1) We supplied two persons with all iris images extracted from all MBGC video sequences.
Figure 16 is a collection of the six problematic best images using human vision (HBIS) from six (out of the 586) video sequences in the MBGC distant-video dataset.
Using the MBGC dataset, we compared ABIS and HBIS approaches by evaluating the resulting VASIR verification rate (VR).
This thus suggests that VASIR is not only near-unique in that its algorithm automatically extracts the best image from a video sequence, but also automated best image selection (ABIS) of VASIR is almost as good as its (manual) human ground truth counterpart for the MBGC dataset.
More than 45 % of the iris images that were extracted from the MBGC NIR face-visible video dataset are corrupted with noise, are out-of-focus, and have poor contrast.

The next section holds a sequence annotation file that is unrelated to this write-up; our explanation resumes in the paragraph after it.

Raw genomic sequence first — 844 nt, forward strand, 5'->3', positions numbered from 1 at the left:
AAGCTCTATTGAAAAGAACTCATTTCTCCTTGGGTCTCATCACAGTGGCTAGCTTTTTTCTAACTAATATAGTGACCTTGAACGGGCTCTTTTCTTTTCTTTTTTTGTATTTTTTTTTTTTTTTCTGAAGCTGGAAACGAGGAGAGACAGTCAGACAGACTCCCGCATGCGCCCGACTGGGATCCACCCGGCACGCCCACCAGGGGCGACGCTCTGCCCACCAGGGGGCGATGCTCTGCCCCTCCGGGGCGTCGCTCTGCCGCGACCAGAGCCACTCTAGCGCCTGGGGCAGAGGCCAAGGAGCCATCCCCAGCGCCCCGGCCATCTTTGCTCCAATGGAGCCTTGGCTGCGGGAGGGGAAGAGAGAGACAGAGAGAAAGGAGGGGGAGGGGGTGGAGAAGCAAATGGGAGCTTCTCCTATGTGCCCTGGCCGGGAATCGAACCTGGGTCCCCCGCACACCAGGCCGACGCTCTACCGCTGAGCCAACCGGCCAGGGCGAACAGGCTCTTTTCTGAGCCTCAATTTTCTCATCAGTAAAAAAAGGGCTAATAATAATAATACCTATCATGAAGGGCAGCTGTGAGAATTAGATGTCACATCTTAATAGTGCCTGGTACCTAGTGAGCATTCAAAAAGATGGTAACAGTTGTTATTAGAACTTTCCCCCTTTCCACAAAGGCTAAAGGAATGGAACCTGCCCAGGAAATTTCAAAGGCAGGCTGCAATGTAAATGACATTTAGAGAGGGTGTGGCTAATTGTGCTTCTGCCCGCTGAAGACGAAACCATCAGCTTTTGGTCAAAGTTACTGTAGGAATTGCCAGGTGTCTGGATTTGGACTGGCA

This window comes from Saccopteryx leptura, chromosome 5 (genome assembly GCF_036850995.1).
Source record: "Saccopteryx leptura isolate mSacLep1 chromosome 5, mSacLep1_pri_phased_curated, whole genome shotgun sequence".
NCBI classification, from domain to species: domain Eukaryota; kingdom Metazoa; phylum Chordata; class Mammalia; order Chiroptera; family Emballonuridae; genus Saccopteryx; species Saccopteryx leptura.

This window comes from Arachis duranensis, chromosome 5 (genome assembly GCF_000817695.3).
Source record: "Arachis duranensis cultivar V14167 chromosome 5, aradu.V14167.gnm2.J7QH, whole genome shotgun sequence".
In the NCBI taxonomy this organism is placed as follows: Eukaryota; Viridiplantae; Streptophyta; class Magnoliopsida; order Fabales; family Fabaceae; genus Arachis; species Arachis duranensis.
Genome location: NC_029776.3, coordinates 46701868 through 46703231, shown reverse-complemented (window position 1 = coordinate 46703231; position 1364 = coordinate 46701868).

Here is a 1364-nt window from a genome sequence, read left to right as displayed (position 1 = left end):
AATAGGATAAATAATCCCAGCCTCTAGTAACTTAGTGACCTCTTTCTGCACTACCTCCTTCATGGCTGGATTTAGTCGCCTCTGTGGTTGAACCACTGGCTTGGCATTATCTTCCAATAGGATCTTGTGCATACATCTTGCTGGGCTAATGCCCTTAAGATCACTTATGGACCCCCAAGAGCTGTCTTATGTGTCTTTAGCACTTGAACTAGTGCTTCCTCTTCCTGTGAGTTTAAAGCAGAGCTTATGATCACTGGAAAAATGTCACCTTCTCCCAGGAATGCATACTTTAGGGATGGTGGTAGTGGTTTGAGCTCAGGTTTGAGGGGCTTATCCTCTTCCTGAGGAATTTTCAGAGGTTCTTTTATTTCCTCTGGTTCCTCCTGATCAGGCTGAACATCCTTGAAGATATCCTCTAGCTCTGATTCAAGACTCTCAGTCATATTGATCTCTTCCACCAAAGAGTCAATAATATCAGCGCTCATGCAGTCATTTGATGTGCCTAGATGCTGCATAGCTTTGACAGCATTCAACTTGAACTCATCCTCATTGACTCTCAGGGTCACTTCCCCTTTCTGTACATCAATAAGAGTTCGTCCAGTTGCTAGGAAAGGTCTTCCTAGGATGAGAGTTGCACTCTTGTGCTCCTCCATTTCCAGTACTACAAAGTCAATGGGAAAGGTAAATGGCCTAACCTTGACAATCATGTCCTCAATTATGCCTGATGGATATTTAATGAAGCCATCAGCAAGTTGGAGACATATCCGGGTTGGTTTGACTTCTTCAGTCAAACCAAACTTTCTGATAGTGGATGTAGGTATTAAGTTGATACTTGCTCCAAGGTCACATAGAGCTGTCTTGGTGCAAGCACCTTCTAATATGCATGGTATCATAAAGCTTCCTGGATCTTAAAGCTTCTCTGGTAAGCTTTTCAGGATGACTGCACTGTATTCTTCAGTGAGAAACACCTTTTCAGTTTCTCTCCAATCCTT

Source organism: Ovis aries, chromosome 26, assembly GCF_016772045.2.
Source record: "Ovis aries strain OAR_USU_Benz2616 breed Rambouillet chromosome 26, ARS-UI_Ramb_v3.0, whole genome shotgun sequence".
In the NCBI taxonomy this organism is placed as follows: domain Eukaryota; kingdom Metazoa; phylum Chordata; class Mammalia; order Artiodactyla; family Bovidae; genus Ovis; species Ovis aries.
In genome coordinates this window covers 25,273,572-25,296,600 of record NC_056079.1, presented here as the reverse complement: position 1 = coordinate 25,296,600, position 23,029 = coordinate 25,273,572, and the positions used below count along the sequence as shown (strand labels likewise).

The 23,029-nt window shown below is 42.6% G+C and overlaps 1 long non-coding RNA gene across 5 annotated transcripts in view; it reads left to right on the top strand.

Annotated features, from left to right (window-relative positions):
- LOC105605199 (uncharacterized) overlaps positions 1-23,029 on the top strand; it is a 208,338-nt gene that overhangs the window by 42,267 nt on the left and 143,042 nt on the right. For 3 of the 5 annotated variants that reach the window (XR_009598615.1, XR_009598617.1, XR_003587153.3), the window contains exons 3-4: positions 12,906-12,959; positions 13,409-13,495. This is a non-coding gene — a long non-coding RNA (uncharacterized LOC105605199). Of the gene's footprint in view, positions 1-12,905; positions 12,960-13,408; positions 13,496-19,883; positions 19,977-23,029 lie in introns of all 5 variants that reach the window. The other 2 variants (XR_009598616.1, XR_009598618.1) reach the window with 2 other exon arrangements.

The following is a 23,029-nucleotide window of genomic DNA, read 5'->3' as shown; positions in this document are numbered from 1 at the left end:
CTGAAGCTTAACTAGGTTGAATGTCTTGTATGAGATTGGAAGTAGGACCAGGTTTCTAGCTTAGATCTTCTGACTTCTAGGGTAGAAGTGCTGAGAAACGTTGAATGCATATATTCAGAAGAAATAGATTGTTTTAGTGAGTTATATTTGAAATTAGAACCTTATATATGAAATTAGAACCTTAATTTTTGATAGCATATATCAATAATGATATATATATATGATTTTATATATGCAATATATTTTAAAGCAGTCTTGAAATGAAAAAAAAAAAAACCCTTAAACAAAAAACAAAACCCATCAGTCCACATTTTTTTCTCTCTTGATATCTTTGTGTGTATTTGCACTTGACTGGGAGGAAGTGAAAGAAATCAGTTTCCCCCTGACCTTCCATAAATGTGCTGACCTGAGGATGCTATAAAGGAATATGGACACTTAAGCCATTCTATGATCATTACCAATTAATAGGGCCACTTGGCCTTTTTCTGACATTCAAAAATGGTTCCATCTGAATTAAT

Figure 28 shows a difference between the Hollingsworth's approach and VASIR's approach--using a Scatter plot of 4,800 points of raw wavelet coefficients from a normalized iris image (240 x 20 pixels)--plotted using one of frames from a video file in the MBGC dataset.
2) All Frames subset from MBGC NIR face-visible video, and
The MBGC NIR face-visible video samples were captured with a video camera by the Sarnoff IOM system.
This MBGC NIR face-visible video dataset consists of video sequences capturing a subject's face while s/he was walking through a portal at normal walking speed from 10 feet away.
2 All Frames Dataset from MBGC NIR Face-Visible Videos